About two months ago, I was at Épicerie Boulud for tea and pastries. Earlier the past week I wanted to try Gilles Vérot‘s famous charcuterie. Vérot is an internationally acclaimed master charcutier, based in Paris, France. Boulud and Verot have been working together since Bar Boulud in 2008.
At the bar: Having a few glasses of wine: Michel Guignier Beaujolais, Pierre Paillard “Cuvee” Daniel Champagne, and a glass of Petit Chapeau Bordeaux
To start off my charcuterie tasting, I had a few glasses of very good wines. The Pierre Paillard “Cuvee” Daniel Champagne ($22) had a moderate length on the finish and a creamy taste but solid glass of bubbly. The Michel Guignier Beaujolais ($10) has a soft and balanced, with complex aromas of fruit and pleasant acidity. The Petit Chapeau Bordeaux ($12) wine gives a dark black fruit and dry earth on the nose. The palate has nicely balanced acidity and tannin and a medium-long finish. It isn’t an overly fruity wine, the structure and tannin shine through and it really tastes of Bordeaux and I prefer this for the various charcuterie I’m going to have.
The terrines and my charcuterie platter (with 10 different terrines) and a glass of Petit Chapeaux wine
The ten terrines I ordered was plenty to share with two or even three people for a late afternoon snack like I was having. (If you’d like to know what I had, click on the photo above or here.) The most memorable ones of the ten were the Jambon Persillie made of Parisian ham, cream, parsley gelée (adored how the parsley made it herbaceous and not as intensely meaty), the terrine made of pork face meat, carrots, leeks, mustard seeds (the furthest left corner toward the back of the photo; liked its complex flavors of the face meat and aromatics). The one made of pork belly, sundried tomatoes, olives for its briny, slightly acidic flavors to cut through the wonderful pork fat. Others were tasty with its sublime meaty flavors, but the petit pâté de canard aux figues en croute where I’m supposed to get a hint of the sweet dried fig sort of gotten lost on me, even though the pork and duck meat flavors were there.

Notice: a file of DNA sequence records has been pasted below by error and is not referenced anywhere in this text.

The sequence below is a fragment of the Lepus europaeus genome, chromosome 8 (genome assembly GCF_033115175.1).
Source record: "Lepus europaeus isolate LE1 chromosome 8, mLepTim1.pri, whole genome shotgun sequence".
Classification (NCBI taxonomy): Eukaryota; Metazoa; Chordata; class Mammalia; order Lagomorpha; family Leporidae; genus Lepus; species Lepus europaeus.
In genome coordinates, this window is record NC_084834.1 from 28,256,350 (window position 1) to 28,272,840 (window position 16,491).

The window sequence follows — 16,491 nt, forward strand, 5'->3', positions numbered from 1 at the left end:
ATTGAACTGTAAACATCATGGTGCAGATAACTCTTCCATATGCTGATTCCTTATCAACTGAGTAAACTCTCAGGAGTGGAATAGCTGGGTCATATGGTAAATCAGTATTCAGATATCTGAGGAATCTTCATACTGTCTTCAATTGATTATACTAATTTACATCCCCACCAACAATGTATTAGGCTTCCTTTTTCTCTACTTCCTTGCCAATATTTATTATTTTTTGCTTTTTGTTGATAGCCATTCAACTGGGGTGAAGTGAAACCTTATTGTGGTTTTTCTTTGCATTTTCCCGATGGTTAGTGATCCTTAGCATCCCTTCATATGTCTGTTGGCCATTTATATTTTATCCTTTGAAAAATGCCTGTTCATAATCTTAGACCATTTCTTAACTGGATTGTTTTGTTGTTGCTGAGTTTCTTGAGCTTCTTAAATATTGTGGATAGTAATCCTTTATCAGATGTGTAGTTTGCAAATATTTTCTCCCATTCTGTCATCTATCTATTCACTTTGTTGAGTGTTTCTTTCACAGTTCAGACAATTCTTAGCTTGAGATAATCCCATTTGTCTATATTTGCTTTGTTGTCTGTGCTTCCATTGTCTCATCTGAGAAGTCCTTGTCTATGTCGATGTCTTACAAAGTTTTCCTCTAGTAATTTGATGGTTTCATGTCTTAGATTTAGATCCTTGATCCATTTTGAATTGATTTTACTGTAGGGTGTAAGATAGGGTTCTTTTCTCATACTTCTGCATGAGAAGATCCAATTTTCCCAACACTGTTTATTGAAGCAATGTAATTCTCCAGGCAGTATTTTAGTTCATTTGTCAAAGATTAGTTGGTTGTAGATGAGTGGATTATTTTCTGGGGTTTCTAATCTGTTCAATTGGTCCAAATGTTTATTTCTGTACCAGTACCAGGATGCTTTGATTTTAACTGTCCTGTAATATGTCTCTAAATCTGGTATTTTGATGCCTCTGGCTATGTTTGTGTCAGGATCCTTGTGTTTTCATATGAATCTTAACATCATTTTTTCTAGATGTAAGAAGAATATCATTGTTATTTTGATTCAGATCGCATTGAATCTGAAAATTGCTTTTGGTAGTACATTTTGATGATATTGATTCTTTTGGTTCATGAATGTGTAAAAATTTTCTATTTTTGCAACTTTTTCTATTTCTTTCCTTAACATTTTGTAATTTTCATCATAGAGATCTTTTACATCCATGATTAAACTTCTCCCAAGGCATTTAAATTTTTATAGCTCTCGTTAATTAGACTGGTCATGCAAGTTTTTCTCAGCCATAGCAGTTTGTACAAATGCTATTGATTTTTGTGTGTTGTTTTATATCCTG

Easter chocolate figures and some for gifts
Before I left, I picked up some adorable Easter chocolate gifts for a few chocolate loving friends and family of mine. The large Easter egg ($29) was for my mother, as she loves whimsically decorated chocolate eggs and the egg with a chick ($19) is for one of my best friends who can never turn down chocolate of any type.
I realized on my way out, nearing 4:30 pm, the area where the wines by the glass were sold has a raw oyster bar set up. I have another reason to come back.
To view more photos of my visit, please click through the slideshow (or view my Flickr set):
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1900 Broadway (at W 54th Street)
New York, NY 10023
I really love this type of food, look like of the renaisssance!
It seems like people are starting to go back to food traditions and make it a bit modern. It’s a great thing.
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